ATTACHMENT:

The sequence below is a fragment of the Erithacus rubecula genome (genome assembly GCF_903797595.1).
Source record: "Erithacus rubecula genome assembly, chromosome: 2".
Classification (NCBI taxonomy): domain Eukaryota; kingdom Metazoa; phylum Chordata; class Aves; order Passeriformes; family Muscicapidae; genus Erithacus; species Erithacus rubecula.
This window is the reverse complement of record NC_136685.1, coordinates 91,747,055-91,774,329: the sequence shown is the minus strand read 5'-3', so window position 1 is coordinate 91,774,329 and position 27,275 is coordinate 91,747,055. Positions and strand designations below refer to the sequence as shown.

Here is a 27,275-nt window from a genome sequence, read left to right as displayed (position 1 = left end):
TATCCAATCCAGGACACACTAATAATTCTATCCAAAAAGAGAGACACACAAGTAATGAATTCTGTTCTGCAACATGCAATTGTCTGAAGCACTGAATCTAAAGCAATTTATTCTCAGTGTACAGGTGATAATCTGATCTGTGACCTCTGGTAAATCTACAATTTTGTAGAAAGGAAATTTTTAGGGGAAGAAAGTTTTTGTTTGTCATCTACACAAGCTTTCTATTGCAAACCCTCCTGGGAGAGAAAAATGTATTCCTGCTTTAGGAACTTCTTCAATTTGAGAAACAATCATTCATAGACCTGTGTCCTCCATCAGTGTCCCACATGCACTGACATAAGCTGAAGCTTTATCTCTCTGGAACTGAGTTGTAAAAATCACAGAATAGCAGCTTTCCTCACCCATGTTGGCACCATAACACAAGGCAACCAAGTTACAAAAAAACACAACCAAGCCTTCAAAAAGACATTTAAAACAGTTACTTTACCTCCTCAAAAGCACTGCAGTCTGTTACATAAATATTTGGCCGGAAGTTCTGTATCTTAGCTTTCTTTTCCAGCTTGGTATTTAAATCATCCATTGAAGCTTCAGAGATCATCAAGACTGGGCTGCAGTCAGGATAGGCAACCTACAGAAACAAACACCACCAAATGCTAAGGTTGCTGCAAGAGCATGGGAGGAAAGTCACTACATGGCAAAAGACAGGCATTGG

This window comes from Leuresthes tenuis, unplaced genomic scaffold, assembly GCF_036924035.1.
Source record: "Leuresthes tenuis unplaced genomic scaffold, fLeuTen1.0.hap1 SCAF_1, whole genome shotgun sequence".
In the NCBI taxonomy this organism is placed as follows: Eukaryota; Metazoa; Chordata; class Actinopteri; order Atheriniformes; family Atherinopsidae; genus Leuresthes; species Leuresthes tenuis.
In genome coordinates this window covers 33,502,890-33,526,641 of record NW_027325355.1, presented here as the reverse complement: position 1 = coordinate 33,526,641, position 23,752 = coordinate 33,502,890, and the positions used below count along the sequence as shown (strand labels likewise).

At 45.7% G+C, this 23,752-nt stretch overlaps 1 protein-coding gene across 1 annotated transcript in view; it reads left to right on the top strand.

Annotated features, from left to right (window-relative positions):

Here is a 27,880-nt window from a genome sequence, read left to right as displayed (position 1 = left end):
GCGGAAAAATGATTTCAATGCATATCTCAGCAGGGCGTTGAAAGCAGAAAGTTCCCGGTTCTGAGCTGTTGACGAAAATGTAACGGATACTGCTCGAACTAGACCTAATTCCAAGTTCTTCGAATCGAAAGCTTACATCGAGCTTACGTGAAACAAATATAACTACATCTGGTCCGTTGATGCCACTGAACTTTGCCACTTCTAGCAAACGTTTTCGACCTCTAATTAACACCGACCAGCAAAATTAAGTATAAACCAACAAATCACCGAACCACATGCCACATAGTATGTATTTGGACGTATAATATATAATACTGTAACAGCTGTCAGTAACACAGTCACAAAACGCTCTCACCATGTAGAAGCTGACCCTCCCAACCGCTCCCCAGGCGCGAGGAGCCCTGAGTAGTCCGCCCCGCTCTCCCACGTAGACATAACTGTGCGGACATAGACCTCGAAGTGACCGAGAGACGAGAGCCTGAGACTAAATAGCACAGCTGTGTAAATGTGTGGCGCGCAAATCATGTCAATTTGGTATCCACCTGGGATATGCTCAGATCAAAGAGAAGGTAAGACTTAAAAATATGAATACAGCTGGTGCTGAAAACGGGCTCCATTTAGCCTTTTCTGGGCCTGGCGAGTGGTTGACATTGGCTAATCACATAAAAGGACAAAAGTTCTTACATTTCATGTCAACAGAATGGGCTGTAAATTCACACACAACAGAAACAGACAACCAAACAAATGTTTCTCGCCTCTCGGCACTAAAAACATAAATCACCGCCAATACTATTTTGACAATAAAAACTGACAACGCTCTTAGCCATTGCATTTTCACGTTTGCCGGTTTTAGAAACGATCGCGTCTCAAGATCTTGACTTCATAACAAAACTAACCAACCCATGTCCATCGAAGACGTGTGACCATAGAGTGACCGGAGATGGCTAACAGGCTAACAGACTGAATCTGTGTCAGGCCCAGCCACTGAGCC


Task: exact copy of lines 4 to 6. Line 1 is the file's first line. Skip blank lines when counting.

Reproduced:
This window is the reverse complement of record NC_136685.1, coordinates 91,747,055-91,774,329: the sequence shown is the minus strand read 5'-3', so window position 1 is coordinate 91,774,329 and position 27,275 is coordinate 91,747,055. Positions and strand designations below refer to the sequence as shown.

Here is a 27,275-nt window from a genome sequence, read left to right as displayed (position 1 = left end):
TATCCAATCCAGGACACACTAATAATTCTATCCAAAAAGAGAGACACACAAGTAATGAATTCTGTTCTGCAACATGCAATTGTCTGAAGCACTGAATCTAAAGCAATTTATTCTCAGTGTACAGGTGATAATCTGATCTGTGACCTCTGGTAAATCTACAATTTTGTAGAAAGGAAATTTTTAGGGGAAGAAAGTTTTTGTTTGTCATCTACACAAGCTTTCTATTGCAAACCCTCCTGGGAGAGAAAAATGTATTCCTGCTTTAGGAACTTCTTCAATTTGAGAAACAATCATTCATAGACCTGTGTCCTCCATCAGTGTCCCACATGCACTGACATAAGCTGAAGCTTTATCTCTCTGGAACTGAGTTGTAAAAATCACAGAATAGCAGCTTTCCTCACCCATGTTGGCACCATAACACAAGGCAACCAAGTTACAAAAAAACACAACCAAGCCTTCAAAAAGACATTTAAAACAGTTACTTTACCTCCTCAAAAGCACTGCAGTCTGTTACATAAATATTTGGCCGGAAGTTCTGTATCTTAGCTTTCTTTTCCAGCTTGGTATTTAAATCATCCATTGAAGCTTCAGAGATCATCAAGACTGGGCTGCAGTCAGGATAGGCAACCTACAGAAACAAACACCACCAAATGCTAAGGTTGCTGCAAGAGCATGGGAGGAAAGTCACTACATGGCAAAAGACAGGCATTGG